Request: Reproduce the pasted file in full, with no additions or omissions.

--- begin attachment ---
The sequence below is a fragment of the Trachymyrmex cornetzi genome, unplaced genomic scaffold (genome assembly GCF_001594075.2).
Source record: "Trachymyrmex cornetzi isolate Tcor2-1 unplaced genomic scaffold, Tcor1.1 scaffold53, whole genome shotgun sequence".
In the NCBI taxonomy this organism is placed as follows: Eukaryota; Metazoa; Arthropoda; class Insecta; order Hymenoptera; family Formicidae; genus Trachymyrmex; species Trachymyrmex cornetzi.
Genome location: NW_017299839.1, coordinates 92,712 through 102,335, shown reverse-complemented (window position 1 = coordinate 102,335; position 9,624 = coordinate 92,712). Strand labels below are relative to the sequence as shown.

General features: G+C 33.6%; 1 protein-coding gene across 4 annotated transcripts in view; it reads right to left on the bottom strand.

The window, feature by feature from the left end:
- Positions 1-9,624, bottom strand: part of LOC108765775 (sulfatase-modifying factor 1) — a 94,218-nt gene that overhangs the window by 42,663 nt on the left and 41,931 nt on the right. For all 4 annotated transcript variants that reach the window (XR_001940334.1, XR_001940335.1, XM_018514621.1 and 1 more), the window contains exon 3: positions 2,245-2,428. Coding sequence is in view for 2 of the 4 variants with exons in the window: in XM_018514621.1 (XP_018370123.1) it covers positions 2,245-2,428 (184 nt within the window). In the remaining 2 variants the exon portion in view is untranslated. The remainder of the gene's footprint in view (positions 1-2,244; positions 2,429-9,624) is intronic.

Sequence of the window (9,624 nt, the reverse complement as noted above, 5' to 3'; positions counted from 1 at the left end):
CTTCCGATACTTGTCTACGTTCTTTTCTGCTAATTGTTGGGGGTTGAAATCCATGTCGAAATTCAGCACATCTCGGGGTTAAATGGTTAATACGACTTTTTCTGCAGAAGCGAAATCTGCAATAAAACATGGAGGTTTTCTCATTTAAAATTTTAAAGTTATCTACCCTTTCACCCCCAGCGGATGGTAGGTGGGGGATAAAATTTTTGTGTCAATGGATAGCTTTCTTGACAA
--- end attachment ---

The sequence below is a fragment of the Trachymyrmex cornetzi genome, unplaced genomic scaffold (genome assembly GCF_001594075.2).
Source record: "Trachymyrmex cornetzi isolate Tcor2-1 unplaced genomic scaffold, Tcor1.1 scaffold53, whole genome shotgun sequence".
In the NCBI taxonomy this organism is placed as follows: Eukaryota; Metazoa; Arthropoda; class Insecta; order Hymenoptera; family Formicidae; genus Trachymyrmex; species Trachymyrmex cornetzi.
Genome location: NW_017299839.1, coordinates 92,712 through 102,335, shown reverse-complemented (window position 1 = coordinate 102,335; position 9,624 = coordinate 92,712). Strand labels below are relative to the sequence as shown.

General features: G+C 33.6%; 1 protein-coding gene across 4 annotated transcripts in view; it reads right to left on the bottom strand.

The window, feature by feature from the left end:
- Positions 1-9,624, bottom strand: part of LOC108765775 (sulfatase-modifying factor 1) — a 94,218-nt gene that overhangs the window by 42,663 nt on the left and 41,931 nt on the right. For all 4 annotated transcript variants that reach the window (XR_001940334.1, XR_001940335.1, XM_018514621.1 and 1 more), the window contains exon 3: positions 2,245-2,428. Coding sequence is in view for 2 of the 4 variants with exons in the window: in XM_018514621.1 (XP_018370123.1) it covers positions 2,245-2,428 (184 nt within the window). In the remaining 2 variants the exon portion in view is untranslated. The remainder of the gene's footprint in view (positions 1-2,244; positions 2,429-9,624) is intronic.

Sequence of the window (9,624 nt, the reverse complement as noted above, 5' to 3'; positions counted from 1 at the left end):
CTTCCGATACTTGTCTACGTTCTTTTCTGCTAATTGTTGGGGGTTGAAATCCATGTCGAAATTCAGCACATCTCGGGGTTAAATGGTTAATACGACTTTTTCTGCAGAAGCGAAATCTGCAATAAAACATGGAGGTTTTCTCATTTAAAATTTTAAAGTTATCTACCCTTTCACCCCCAGCGGATGGTAGGTGGGGGATAAAATTTTTGTGTCAATGGATAGCTTTCTTGACAA